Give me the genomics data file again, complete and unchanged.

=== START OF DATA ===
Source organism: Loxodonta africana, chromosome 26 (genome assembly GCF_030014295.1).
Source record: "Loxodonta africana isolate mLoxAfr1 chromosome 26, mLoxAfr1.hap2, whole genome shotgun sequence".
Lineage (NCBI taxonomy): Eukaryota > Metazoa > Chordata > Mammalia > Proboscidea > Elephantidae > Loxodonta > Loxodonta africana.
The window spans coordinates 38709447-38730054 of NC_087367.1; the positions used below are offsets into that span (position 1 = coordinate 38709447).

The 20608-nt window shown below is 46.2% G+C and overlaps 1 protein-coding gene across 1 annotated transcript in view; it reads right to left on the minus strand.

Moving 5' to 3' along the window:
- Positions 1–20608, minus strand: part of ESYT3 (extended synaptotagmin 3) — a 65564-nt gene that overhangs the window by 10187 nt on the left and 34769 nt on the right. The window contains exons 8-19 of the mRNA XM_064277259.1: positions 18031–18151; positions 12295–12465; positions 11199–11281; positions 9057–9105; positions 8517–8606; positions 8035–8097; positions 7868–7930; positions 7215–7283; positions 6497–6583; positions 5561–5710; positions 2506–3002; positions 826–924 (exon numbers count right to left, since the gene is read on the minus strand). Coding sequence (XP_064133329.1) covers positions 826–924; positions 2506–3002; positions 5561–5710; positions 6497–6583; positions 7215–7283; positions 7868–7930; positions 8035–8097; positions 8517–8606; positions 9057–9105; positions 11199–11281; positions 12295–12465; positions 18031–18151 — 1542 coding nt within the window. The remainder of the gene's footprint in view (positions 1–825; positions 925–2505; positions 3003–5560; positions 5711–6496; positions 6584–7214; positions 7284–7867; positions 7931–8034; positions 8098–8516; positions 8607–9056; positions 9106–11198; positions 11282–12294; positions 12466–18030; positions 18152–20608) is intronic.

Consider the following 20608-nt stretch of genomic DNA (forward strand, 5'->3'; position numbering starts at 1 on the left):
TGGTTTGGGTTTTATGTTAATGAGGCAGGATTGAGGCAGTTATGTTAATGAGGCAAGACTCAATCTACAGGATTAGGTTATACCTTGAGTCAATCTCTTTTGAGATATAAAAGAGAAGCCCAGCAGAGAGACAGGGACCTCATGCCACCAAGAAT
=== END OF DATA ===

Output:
Source organism: Loxodonta africana, chromosome 26 (genome assembly GCF_030014295.1).
Source record: "Loxodonta africana isolate mLoxAfr1 chromosome 26, mLoxAfr1.hap2, whole genome shotgun sequence".
Lineage (NCBI taxonomy): Eukaryota > Metazoa > Chordata > Mammalia > Proboscidea > Elephantidae > Loxodonta > Loxodonta africana.
The window spans coordinates 38709447-38730054 of NC_087367.1; the positions used below are offsets into that span (position 1 = coordinate 38709447).

The 20608-nt window shown below is 46.2% G+C and overlaps 1 protein-coding gene across 1 annotated transcript in view; it reads right to left on the minus strand.

Moving 5' to 3' along the window:
- Positions 1–20608, minus strand: part of ESYT3 (extended synaptotagmin 3) — a 65564-nt gene that overhangs the window by 10187 nt on the left and 34769 nt on the right. The window contains exons 8-19 of the mRNA XM_064277259.1: positions 18031–18151; positions 12295–12465; positions 11199–11281; positions 9057–9105; positions 8517–8606; positions 8035–8097; positions 7868–7930; positions 7215–7283; positions 6497–6583; positions 5561–5710; positions 2506–3002; positions 826–924 (exon numbers count right to left, since the gene is read on the minus strand). Coding sequence (XP_064133329.1) covers positions 826–924; positions 2506–3002; positions 5561–5710; positions 6497–6583; positions 7215–7283; positions 7868–7930; positions 8035–8097; positions 8517–8606; positions 9057–9105; positions 11199–11281; positions 12295–12465; positions 18031–18151 — 1542 coding nt within the window. The remainder of the gene's footprint in view (positions 1–825; positions 925–2505; positions 3003–5560; positions 5711–6496; positions 6584–7214; positions 7284–7867; positions 7931–8034; positions 8098–8516; positions 8607–9056; positions 9106–11198; positions 11282–12294; positions 12466–18030; positions 18152–20608) is intronic.

Consider the following 20608-nt stretch of genomic DNA (forward strand, 5'->3'; position numbering starts at 1 on the left):
TGGTTTGGGTTTTATGTTAATGAGGCAGGATTGAGGCAGTTATGTTAATGAGGCAAGACTCAATCTACAGGATTAGGTTATACCTTGAGTCAATCTCTTTTGAGATATAAAAGAGAAGCCCAGCAGAGAGACAGGGACCTCATGCCACCAAGAAT